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  15. kowtow (8,324 comments) says:

    They need to reform their immigration policies too.

    Huge numbers of Muslims,not interested in integrating and causing massive social problems.

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  16. Kea (12,422 comments) says:

    This is terrible news for our resident lefties who try and draw upon Sweden as an example of how socialism works.

    In reality, it is (and always has been) a free market capitalist country. It is capitalism that provides the wealth for the social assistance and hand outs to those in need. Socialism is unable to deliver these things as it punishes the wealthy and drags everyone down to a bleak and grimy existence. (Everyone accept the high ranking socialists in charge that is)

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  17. Bob R (1,363 comments) says:

    ***That we are increasingly diverse and multicultural would make it hard for us to reach the unanimity of monocultural Sweden.***

    Sweden is changing in that respect. It doesn’t appear that it will be able to maintain its widely admired socio-economic outcomes and welfare state if they continue to change the demographics.

    “Only 5% of native Swedish children live in poverty. For immigrant children with both parents born outside of the Sweden, the child poverty rate is 39%, a miserable number which may shock and should dishearten liberal Americans. The Swedish model appeared to produce amazing results as long as the country was completely homogeneous and full of Swedes. But the much admired welfare state was unable to deal with even moderate levels of ethic diversity (still far below the levels of the United States) without a collapse in social outcomes.”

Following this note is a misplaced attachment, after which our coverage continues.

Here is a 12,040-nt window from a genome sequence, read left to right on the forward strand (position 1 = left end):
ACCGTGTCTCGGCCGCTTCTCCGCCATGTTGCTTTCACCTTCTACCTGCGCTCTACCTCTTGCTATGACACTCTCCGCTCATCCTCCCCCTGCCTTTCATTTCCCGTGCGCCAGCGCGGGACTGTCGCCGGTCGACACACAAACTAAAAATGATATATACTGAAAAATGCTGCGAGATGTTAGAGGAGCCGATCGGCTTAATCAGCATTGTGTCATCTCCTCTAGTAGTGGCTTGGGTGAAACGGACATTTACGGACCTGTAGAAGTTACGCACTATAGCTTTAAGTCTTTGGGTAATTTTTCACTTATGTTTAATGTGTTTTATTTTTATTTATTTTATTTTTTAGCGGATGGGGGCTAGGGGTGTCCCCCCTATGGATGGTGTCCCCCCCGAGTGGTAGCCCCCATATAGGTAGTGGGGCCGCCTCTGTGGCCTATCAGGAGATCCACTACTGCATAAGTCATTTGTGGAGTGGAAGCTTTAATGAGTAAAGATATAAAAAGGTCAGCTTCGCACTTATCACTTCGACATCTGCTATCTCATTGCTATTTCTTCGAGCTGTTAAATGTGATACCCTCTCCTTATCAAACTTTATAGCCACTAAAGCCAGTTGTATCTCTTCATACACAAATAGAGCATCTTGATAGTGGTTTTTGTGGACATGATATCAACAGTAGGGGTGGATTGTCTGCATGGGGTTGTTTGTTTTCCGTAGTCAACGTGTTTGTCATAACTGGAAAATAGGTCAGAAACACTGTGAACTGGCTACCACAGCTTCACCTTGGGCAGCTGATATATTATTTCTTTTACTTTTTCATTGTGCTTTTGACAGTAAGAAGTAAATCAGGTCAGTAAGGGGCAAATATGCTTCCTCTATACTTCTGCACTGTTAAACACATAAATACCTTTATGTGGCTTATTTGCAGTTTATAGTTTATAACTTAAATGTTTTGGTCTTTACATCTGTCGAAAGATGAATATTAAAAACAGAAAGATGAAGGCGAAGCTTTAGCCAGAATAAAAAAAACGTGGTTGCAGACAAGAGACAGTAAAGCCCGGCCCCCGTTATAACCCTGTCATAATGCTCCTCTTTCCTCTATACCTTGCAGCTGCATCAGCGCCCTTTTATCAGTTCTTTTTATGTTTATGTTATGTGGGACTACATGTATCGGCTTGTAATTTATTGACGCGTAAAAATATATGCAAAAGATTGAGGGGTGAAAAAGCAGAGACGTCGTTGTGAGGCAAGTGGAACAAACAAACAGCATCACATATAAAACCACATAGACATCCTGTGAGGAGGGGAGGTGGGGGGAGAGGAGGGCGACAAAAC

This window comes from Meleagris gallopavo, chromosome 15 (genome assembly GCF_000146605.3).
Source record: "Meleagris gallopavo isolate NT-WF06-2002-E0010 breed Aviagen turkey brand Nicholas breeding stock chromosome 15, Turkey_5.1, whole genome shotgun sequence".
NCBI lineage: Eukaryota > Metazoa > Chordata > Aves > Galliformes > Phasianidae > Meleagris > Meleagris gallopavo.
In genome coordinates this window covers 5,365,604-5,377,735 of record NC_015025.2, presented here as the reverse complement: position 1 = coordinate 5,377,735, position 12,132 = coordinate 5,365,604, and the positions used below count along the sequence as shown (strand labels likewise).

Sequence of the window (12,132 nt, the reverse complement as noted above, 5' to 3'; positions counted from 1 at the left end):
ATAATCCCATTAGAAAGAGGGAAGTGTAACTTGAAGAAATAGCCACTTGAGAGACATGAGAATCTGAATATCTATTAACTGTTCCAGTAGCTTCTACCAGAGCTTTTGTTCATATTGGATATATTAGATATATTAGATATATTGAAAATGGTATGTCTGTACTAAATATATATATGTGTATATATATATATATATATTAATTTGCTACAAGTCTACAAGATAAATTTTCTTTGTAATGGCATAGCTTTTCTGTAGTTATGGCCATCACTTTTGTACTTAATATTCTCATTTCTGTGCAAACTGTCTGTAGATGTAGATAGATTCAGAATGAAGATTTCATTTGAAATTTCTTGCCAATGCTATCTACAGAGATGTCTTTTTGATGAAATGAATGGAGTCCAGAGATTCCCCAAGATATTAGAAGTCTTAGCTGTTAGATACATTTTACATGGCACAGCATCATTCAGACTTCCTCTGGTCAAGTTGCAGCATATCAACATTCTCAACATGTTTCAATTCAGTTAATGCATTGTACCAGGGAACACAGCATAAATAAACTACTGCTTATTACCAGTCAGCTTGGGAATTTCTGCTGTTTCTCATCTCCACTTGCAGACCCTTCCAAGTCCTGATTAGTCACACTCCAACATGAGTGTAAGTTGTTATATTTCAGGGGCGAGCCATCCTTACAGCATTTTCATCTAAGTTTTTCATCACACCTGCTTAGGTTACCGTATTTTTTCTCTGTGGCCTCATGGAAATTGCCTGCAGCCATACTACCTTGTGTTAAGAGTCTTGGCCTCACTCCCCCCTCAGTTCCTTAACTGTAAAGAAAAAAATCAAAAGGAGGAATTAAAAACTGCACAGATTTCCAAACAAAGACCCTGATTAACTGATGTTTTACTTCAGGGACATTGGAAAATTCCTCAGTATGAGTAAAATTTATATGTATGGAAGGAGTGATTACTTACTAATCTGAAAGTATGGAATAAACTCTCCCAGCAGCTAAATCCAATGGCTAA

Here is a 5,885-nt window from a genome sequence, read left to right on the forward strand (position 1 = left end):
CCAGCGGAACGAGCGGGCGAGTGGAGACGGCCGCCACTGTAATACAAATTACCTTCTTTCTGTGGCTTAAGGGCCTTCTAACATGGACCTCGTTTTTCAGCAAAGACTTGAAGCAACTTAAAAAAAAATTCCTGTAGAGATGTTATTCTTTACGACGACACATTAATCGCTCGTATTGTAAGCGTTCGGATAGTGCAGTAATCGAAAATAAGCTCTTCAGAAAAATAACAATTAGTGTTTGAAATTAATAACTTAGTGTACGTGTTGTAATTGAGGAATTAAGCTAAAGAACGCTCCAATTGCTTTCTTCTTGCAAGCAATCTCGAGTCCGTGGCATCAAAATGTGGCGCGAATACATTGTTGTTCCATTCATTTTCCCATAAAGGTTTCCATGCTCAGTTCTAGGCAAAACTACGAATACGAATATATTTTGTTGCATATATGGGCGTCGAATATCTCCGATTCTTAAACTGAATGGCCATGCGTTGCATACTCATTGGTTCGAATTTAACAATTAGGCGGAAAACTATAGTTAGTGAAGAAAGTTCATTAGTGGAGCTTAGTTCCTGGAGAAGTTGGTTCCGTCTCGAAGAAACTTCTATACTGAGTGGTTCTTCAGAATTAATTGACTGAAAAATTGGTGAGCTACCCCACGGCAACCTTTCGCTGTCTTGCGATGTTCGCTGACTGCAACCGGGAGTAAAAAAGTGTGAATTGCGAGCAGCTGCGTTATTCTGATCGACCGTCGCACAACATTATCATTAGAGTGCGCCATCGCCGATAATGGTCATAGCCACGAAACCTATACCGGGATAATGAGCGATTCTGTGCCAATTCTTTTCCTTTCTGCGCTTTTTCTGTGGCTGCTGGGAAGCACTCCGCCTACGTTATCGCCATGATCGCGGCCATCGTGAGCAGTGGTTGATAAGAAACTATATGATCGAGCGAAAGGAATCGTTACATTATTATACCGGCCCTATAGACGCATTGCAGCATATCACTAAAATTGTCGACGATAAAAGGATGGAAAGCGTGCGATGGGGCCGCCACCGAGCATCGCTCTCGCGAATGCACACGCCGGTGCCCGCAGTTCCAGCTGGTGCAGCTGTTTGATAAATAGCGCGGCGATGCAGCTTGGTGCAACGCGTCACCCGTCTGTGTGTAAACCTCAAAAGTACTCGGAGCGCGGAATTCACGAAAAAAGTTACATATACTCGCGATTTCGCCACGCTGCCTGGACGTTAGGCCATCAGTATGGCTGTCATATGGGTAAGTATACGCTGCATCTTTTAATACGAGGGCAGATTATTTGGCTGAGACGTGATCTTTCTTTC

http://super-economy.blogspot.co.nz/2011/03/mystery-of-child-poverty-in-sweden.html

    “Hanif Bali investigates the share of pupils in Sweden who fail to quality for high-school (“obehöriga”), concluding that recently arrived immigrants cause declining outcomes. Bali is however wrong in one regard. Since outcomes among non-recent immigrants is unchanged, he concludes that “it is only the results of children who have migrated after the school start which are lowering school results”

    When analyzing the impact of immigration on the national average, it is not sufficient to look at the mean of immigrant outcomes. It is also important to look at how changes in the immigrant population share affects the national average.

    Between 2000-2010 the share of Swedish pupils who do not quality for high-school increased somewhat, from 10.6% to 11.8%. Interestingly the share of native Swedes who failed remained constant at 9%. The decline in the national average is entirely driven by students who have a foreign background.

    The increase in the population share of second generation immigrants alone appears to have caused about 30% of the decline in aggregate outcomes, even though the group did not perform worse than they did ten years ago”

    http://super-economy.blogspot.co.nz/2013/01/immigration-and-swedish-schools.html